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The 3 types of terror: The Gross-out, The Horror, and the last and worse one: Terror, when you come home and notice everything you own had been taken away and replaced by an exact substitute. It’s when the lights go out and you feel something behind you, you hear it, you feel its breath against your ear, but when you turn around, there’s nothing there…

~ Stephen King

peter cushing silent scream hammer pcasuk 671

Happy Halloween, darlings!

You know what I could go for right now? Right this minute? Yes, yes, of course it’s a scary movie. But not just any scary movie. I don’t want to see Frankenstein’s monster or Dracula’s fangs. At this point, the thought of a lumbering Mummy or a howling Wolfman is inducing nothing more than a few yawns.

I don’t want anything classic or black and white. And nothing typical. I want unusual. Creepy. Campy. Cult. With a nice balance of blood, fear, suspense and surprise. And lots of glorious colour!

It’s not that I don’t normally like all those old-time monster movies. I do! But this Halloween, I just feel like something else.

It’s a tall order to find what I’m craving. But fortunately, I’m a bit of an amateur expert on films that just so happen to fill this bill. I mean, when I say I DON’T like a horror film? It’s been suggested that it must have been “insufficiently trashy”. And I do have a penchant for certain, er, “questionable” films like “Chopper Chicks in Zombietown“, “Werewolves on Wheels” and “The Confessional“. But pfft. Whatever. What do YOU know, pal? ;)

Horror Films

Anyone who’s read last year’s Halloween posts, “The Art of Fear” and “Dracula: The Hammer Years: Boobs, Blood & Bondage“, knows what an unabashed fan I am of the British masters of horror, Hammer Films.

I’m sure everyone has seen a Hammer film at some time in their life. But I’m willing to bet that some of the films you attribute to Hammer, actually aren’t.

Also producing those deliciously diabolical technicolour thrillers during the 1960s and ’70s was the lesser-known but no less talented Amicus Productions. It’s very easy to mistake the two, as their films were incredibly similar, both in visual stylings and in subject matter. Further adding to movie misattributions? British stars synonymous with horror such as Peter Cushing, Christopher Lee and Ingrid Pitt can be found spooking and scaring in films produced by both companies.

Both Hammer and Amicus put out some killer (pun definitely intended!) content, though. So why isn’t the Amicus name as well-known as Hammer? The most obvious explanation is simply lack of output. Amicus has a very modest filmography. Between 1960 and 1977, Amicus Productions produced only 30 films.* By contrast, Hammer’s productivity was much more prolific, racking up nearly a hundred films in the same 17-year period.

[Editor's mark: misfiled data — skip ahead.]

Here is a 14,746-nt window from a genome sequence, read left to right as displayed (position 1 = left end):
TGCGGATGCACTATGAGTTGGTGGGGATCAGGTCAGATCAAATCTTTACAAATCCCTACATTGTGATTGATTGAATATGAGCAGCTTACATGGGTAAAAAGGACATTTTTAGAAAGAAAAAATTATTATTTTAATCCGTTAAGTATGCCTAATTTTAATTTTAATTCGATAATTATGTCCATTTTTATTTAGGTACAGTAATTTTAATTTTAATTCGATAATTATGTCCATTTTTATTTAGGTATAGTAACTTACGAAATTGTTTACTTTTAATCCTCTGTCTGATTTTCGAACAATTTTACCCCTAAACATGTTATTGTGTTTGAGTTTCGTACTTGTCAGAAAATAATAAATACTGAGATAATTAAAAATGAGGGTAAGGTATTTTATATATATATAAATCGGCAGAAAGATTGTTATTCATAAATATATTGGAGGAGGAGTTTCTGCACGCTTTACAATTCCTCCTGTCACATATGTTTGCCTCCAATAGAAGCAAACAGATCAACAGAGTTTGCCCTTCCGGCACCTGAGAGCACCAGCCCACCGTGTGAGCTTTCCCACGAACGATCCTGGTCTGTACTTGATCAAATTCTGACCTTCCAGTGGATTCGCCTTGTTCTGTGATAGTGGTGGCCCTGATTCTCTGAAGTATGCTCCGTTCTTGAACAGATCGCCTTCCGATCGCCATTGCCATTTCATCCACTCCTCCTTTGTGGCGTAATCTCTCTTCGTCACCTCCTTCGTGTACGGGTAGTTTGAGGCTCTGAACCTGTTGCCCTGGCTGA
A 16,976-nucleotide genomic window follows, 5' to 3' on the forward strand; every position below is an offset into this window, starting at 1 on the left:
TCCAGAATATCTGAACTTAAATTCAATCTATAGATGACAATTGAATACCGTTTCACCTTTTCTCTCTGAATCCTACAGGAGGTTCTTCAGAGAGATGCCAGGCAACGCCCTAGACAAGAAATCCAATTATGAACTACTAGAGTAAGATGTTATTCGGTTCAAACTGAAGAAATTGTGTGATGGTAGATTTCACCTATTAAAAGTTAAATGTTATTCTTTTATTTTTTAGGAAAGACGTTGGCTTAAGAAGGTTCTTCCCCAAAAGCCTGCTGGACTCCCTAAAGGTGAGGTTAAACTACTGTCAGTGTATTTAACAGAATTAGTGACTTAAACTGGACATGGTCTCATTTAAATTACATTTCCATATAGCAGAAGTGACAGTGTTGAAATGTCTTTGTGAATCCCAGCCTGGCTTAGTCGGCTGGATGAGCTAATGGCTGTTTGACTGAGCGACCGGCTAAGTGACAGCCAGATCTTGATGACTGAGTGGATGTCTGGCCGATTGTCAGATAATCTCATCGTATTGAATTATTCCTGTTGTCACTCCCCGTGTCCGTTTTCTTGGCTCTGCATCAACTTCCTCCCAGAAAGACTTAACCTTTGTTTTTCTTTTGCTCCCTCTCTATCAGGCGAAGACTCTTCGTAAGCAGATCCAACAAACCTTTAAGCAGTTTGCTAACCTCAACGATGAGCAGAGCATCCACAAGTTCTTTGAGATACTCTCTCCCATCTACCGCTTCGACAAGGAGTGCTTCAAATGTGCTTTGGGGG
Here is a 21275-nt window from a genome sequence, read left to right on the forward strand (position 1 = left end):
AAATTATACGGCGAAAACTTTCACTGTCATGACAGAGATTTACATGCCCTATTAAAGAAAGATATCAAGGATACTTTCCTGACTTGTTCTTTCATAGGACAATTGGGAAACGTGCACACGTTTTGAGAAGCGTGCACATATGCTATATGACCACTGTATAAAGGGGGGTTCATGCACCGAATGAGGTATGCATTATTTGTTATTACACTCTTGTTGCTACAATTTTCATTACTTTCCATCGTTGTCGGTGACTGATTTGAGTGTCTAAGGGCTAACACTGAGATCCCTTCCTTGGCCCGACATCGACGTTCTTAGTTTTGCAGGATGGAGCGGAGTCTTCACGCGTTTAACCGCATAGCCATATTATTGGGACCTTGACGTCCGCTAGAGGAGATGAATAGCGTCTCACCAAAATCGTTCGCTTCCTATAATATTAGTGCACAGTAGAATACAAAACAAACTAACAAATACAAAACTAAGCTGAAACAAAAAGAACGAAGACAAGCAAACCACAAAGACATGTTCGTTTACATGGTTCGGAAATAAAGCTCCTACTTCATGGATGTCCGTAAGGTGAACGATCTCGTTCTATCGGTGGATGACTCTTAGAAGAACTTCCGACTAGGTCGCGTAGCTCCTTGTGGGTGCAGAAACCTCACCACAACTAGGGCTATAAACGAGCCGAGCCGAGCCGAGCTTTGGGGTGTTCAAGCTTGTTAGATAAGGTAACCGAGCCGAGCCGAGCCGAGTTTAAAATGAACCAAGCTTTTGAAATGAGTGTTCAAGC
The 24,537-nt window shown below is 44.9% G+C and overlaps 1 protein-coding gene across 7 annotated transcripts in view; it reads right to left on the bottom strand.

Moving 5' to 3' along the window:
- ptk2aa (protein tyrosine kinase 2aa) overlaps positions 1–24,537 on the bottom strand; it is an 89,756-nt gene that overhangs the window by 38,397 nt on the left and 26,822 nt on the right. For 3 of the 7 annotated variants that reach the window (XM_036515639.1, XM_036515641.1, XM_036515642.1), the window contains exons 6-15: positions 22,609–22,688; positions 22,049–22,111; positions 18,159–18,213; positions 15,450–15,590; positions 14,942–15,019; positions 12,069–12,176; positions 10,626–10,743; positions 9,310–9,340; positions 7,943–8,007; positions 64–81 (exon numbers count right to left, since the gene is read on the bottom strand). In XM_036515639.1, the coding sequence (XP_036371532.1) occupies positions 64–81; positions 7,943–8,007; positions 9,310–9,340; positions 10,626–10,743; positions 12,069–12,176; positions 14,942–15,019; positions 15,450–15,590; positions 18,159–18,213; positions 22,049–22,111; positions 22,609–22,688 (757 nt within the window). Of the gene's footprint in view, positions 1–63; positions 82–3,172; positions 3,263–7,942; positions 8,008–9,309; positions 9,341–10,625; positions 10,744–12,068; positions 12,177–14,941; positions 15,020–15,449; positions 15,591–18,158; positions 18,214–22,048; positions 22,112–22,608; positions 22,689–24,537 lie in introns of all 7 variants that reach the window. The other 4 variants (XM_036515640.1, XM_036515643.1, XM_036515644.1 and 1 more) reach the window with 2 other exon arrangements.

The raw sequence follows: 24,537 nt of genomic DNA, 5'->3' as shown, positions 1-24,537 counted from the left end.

While Amicus began its life in 1960, Hammer had been around since the 1930s. The birth of Hammer in the horror genre was in 1955 with “The Quatermass Xperiment”, an adaptation of a television sci-fi serial. In 1957 came “The Curse of Frankenstein” (the film credited with resurrecting the horror genre), and Hammer consistently turned out what would become some of the best horror films of the ’60s and ’70s.

So for Halloween, I’ve selected 5 of what I consider to be the best mid-century horror films: Two from Hammer, two from Amicus, and one of THE scariest films I’ve ever seen. It’s by neither company, but it’s a great example of a film that LOOKS like a Hammer yet isn’t. And for once, I’m not going to give away the endings. You’ll have to watch each film and see for yourself. Mwahahahahaha!

Tonight is the perfect time to curl up on the couch with a slice of pizza and a blanket. So what if there are droves of snot-nosed, costumed children banging on your door panhandling for candy. Pft. Whatever. You paid for the candy, so you should just eat it yourself. If you ignore them, I’m sure they’ll go away.

So bolt the door, pull down the shades, and turn out the lights. Because now the screaming starts.


“The Devil Rides Out “

Hammer Films, 1968


Released in the US under the alternate title “The Devil’s Bride”, “The Devil Rides Out” is not only my favourite Hammer film (and arguably their best), it’s also one of my favourite movies, period.

The Devil Rides Out

It stars Christopher Lee as the film’s protagonist, Nicholas, the Duc de Richleau — a rare “good guy” role for Lee, who we all know much better as the blood-sucking Count Dracula in seven of Hammer’s Dracula films.